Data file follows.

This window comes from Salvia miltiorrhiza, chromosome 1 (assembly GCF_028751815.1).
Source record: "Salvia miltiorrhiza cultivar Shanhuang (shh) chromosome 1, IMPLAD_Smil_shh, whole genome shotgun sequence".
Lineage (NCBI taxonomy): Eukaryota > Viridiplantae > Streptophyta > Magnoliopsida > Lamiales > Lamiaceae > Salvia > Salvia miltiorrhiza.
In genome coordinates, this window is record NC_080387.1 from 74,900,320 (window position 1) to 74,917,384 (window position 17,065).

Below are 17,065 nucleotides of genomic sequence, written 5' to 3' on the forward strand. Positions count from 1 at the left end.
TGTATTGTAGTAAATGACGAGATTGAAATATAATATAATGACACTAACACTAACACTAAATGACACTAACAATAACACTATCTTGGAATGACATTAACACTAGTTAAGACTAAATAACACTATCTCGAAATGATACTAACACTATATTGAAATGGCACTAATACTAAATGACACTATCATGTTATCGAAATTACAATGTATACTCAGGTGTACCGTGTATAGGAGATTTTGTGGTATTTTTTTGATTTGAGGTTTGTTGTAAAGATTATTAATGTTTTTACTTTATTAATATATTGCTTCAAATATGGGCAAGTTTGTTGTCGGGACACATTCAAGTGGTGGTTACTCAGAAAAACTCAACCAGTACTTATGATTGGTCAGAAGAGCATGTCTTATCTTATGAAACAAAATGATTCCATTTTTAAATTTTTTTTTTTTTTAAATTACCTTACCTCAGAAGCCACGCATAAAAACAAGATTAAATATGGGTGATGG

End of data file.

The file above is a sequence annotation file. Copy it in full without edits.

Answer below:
This window comes from Salvia miltiorrhiza, chromosome 1 (assembly GCF_028751815.1).
Source record: "Salvia miltiorrhiza cultivar Shanhuang (shh) chromosome 1, IMPLAD_Smil_shh, whole genome shotgun sequence".
Lineage (NCBI taxonomy): Eukaryota > Viridiplantae > Streptophyta > Magnoliopsida > Lamiales > Lamiaceae > Salvia > Salvia miltiorrhiza.
In genome coordinates, this window is record NC_080387.1 from 74,900,320 (window position 1) to 74,917,384 (window position 17,065).

Below are 17,065 nucleotides of genomic sequence, written 5' to 3' on the forward strand. Positions count from 1 at the left end.
TGTATTGTAGTAAATGACGAGATTGAAATATAATATAATGACACTAACACTAACACTAAATGACACTAACAATAACACTATCTTGGAATGACATTAACACTAGTTAAGACTAAATAACACTATCTCGAAATGATACTAACACTATATTGAAATGGCACTAATACTAAATGACACTATCATGTTATCGAAATTACAATGTATACTCAGGTGTACCGTGTATAGGAGATTTTGTGGTATTTTTTTGATTTGAGGTTTGTTGTAAAGATTATTAATGTTTTTACTTTATTAATATATTGCTTCAAATATGGGCAAGTTTGTTGTCGGGACACATTCAAGTGGTGGTTACTCAGAAAAACTCAACCAGTACTTATGATTGGTCAGAAGAGCATGTCTTATCTTATGAAACAAAATGATTCCATTTTTAAATTTTTTTTTTTTTTAAATTACCTTACCTCAGAAGCCACGCATAAAAACAAGATTAAATATGGGTGATGG